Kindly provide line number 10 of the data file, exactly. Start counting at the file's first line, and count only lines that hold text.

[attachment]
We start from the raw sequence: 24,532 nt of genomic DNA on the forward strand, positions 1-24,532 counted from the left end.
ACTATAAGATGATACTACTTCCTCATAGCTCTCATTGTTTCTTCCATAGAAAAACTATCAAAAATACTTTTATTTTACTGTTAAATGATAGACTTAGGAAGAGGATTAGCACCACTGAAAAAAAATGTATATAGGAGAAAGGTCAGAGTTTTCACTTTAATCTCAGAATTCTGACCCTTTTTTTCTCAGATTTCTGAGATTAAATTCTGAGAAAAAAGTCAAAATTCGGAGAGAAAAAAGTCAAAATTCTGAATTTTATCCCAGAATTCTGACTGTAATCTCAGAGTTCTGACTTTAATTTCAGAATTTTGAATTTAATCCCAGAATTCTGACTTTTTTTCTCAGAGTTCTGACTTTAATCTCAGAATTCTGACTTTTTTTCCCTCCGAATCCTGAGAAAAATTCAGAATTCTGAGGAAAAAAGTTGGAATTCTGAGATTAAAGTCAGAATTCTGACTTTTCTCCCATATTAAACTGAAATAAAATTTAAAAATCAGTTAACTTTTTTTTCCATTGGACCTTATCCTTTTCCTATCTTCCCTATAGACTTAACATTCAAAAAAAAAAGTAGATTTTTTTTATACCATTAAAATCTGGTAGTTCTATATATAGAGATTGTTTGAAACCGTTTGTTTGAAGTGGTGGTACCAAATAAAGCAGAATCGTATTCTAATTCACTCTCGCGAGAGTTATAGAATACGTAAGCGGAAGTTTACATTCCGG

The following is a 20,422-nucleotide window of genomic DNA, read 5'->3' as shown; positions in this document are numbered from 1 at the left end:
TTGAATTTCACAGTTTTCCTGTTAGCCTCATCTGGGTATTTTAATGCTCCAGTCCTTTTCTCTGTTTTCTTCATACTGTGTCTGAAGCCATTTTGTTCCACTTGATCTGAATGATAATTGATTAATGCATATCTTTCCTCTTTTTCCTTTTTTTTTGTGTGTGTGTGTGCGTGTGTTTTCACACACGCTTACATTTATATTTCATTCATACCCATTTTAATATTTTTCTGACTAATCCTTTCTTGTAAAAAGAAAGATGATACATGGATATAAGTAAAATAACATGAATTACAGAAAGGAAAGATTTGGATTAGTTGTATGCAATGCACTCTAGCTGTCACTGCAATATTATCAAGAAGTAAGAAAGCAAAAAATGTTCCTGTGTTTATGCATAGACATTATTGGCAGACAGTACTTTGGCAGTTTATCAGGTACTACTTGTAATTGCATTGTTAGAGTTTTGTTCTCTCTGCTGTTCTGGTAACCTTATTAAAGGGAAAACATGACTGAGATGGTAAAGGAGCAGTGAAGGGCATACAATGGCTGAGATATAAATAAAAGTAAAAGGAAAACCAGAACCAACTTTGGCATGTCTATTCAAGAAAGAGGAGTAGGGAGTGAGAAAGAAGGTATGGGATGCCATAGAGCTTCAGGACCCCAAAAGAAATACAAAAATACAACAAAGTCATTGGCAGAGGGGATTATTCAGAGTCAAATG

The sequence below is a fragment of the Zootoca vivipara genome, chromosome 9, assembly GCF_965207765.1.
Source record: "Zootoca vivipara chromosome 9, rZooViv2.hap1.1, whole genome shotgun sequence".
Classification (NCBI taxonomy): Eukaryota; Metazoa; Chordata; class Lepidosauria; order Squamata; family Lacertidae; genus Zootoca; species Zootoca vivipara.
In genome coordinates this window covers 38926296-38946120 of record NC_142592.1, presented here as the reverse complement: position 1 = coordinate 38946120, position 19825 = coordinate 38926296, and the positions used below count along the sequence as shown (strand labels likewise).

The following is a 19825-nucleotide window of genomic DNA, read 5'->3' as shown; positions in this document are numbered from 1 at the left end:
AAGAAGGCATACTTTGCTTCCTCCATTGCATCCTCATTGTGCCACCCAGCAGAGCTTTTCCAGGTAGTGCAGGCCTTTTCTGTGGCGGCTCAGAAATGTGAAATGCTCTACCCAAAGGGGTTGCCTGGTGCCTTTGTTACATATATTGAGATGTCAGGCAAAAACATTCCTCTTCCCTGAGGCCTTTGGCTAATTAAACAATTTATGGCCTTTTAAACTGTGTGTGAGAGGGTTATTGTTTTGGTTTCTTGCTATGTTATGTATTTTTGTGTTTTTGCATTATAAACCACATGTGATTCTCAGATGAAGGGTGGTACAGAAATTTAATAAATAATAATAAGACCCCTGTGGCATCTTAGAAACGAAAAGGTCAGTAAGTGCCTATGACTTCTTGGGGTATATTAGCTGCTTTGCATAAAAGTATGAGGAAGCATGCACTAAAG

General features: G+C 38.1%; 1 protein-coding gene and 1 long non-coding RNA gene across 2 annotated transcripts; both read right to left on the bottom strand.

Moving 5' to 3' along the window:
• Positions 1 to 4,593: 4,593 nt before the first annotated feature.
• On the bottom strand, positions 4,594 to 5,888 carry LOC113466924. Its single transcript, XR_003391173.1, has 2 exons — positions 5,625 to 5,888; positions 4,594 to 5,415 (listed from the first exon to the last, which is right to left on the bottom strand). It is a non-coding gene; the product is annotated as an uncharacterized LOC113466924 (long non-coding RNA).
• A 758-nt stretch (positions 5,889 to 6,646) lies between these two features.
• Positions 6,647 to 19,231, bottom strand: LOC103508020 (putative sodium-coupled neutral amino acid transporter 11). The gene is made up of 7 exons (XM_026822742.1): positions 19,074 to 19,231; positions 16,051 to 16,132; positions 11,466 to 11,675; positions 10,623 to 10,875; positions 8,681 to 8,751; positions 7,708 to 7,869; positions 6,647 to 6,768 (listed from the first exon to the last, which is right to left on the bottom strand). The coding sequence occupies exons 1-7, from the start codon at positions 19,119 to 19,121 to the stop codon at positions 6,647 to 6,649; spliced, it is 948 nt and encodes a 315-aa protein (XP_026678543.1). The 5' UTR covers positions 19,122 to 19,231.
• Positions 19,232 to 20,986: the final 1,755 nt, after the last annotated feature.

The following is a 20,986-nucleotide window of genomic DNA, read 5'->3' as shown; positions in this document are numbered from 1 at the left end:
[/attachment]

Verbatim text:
AAGAAGGCATACTTTGCTTCCTCCATTGCATCCTCATTGTGCCACCCAGCAGAGCTTTTCCAGGTAGTGCAGGCCTTTTCTGTGGCGGCTCAGAAATGTGAAATGCTCTACCCAAAGGGGTTGCCTGGTGCCTTTGTTACATATATTGAGATGTCAGGCAAAAACATTCCTCTTCCCTGAGGCCTTTGGCTAATTAAACAATTTATGGCCTTTTAAACTGTGTGTGAGAGGGTTATTGTTTTGGTTTCTTGCTATGTTATGTATTTTTGTGTTTTTGCATTATAAACCACATGTGATTCTCAGATGAAGGGTGGTACAGAAATTTAATAAATAATAATAAGACCCCTGTGGCATCTTAGAAACGAAAAGGTCAGTAAGTGCCTATGACTTCTTGGGGTATATTAGCTGCTTTGCATAAAAGTATGAGGAAGCATGCACTAAAG